Long term Care Insurance has gotten much more expensive throughout the years. Fewer and fewer seniors are able to pay the amount needed to have good long term care insurance. According to Fortune, 55% of people over 50 years old decided not to purchase coverage due to its costly price. It has become a rarity for seniors to have it when they need. Only 1% of people over 75 years old buy LTC insurance. The average age of buying the insurance is 55 years old because if one waits until the are 75, the premiums are high AND most people by this time have developed health issue making them uninsurable. Long term care insurance has become more of a concern for the middle income. The lower income most often cannot afford LTC and usually qualifies for Medicaid or Medicare. Meanwhile, the upper income can usually afford to pay for their nursing care expenses themselves.
Why has Long Term Care Insurance gotten so Expensive?
Long term Care Insurance has gotten so expensive because more and more people are wanting to receive in-house assistance as well as facility living such as nursing homes. According to a study done by Life Plans, in 1990, 63% of people bought policies that only covered Nursing homes and 37% of people bought policies that covered both nursing homes and home care. In 2015, only 1% of people bought policies that only covered nursing homes, 3% bought policies for only home care, and 96% bought policies that covered both nursing homes and home care.
Rather than investing in LTC at a younger age to save money, people wait because they did not need it at the time, which makes the price increase significantly. Two-thirds of recent buyers said the only reason they chose to purchase the product was because they were concerned about how much higher the price would be in the future if they waited. Only 0.8% of people under the age of 35 have applied for LTC.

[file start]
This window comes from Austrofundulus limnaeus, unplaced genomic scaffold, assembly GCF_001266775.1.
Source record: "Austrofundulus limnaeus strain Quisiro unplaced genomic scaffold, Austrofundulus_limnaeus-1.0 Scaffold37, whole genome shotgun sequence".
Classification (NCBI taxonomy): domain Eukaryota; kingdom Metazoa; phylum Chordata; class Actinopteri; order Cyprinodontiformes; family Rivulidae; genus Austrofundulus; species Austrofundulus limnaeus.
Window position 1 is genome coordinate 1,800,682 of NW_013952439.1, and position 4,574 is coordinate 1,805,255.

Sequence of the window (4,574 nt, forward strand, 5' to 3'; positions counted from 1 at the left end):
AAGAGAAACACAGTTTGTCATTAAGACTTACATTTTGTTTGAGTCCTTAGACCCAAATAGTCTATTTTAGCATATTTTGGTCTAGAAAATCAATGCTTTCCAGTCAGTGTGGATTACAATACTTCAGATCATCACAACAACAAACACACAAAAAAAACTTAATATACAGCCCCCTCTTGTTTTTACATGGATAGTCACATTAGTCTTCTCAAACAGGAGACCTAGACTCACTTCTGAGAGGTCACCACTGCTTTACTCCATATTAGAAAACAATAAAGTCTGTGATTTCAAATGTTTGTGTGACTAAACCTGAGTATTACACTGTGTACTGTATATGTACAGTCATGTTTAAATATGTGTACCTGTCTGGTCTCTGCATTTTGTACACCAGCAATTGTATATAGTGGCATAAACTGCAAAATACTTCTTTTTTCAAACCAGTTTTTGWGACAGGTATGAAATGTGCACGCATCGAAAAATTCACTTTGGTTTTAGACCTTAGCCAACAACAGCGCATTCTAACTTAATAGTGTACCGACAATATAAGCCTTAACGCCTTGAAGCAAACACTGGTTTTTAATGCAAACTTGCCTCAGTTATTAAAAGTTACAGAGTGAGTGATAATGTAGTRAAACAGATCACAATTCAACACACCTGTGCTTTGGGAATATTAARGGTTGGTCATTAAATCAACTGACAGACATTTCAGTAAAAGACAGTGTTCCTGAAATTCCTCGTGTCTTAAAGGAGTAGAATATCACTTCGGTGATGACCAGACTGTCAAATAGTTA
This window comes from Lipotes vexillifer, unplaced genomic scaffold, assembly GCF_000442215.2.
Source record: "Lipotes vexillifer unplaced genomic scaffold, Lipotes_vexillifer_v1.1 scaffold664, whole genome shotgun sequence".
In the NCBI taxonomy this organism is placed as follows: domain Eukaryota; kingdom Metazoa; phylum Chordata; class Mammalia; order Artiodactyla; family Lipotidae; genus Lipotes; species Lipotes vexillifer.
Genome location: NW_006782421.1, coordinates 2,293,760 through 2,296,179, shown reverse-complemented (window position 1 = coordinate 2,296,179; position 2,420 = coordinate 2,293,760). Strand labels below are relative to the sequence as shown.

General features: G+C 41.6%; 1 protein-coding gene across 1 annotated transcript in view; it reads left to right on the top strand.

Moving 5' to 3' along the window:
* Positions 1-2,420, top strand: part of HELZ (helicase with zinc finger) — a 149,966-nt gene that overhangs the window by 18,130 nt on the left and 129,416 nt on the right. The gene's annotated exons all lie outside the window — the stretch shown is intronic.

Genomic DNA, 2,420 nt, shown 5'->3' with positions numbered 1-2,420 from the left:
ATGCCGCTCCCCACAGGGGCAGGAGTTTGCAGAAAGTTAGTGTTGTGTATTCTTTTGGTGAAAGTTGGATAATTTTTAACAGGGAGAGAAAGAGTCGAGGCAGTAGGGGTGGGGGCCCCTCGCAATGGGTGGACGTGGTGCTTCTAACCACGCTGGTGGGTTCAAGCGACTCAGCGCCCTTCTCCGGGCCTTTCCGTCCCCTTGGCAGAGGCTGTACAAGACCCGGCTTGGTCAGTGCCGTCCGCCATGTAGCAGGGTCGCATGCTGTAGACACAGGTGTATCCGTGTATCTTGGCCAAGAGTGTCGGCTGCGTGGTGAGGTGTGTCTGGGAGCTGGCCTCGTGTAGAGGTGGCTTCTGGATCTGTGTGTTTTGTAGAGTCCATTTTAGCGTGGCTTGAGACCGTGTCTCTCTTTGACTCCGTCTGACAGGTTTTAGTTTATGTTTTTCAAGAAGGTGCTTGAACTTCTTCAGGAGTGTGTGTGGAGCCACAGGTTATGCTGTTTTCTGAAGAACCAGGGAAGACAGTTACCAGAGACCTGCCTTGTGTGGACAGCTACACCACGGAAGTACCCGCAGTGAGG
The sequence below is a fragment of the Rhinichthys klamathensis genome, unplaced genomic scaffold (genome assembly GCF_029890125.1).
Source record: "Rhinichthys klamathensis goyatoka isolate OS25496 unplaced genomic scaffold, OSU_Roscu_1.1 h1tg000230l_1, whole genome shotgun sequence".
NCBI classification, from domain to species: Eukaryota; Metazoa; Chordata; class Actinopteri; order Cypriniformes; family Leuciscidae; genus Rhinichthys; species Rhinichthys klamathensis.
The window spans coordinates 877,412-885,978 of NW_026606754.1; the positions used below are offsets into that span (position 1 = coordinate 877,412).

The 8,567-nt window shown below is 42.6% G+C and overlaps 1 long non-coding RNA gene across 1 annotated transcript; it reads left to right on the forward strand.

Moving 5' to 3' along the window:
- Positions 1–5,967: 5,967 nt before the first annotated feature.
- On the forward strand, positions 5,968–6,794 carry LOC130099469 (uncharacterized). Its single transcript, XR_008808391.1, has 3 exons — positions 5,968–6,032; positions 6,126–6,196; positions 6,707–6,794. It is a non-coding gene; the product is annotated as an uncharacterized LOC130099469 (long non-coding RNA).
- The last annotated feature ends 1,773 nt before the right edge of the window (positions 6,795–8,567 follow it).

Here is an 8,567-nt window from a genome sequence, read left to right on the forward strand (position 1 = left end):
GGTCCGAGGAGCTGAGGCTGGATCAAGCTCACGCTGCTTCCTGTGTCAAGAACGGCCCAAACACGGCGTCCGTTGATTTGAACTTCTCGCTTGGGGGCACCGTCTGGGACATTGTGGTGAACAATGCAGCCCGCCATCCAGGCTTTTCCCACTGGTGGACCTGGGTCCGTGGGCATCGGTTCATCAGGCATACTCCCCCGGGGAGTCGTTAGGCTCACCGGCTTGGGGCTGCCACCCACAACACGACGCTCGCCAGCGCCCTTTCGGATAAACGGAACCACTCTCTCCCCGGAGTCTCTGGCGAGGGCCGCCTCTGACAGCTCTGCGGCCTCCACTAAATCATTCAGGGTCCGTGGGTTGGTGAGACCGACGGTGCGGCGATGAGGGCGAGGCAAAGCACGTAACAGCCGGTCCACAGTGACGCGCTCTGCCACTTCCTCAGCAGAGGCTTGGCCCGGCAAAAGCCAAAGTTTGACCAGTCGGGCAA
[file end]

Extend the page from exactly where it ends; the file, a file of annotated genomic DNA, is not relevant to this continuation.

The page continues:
What is preventing people from buying Long Term Care Insurance?
Many of non-buyers claim they would be more likely to purchase LTC if the government would allow them deduct premiums from their taxes and if the premiums would stay the same price over time rather than get more expensive. In 2010, 31% of people agreed with the following statement: when they are older and need help with paying for assisted living or nursing-home care, the government will pay most of the costs. In most cases, they are wrong. The government sets a very strict list of financial and non-financial qualifications for everyone that applies to Medicaid. Which makes it very difficult to receive coverage. The qualifications that exclude many people from being covered include, financial eligibility, citizenship status, age, pregnancy, as well as parenting status.
Is there a solution to these rising costs?
Yes, there are Life/Long Term Care hybrid plans that have been developed that guarantee the premium AND will refund all premiums paid with interest tax free if care is never needed. They do require an upfront payment on average of about $100,000 per person.
Another possible solution would be for the government to offer tax deductibility of the premiums. According to Fortune, “Nearly one-third of non-buyers said they would be more likely to buy insurance if they had a guarantee that the government would continue to pay for their care when their benefits were exhausted.”
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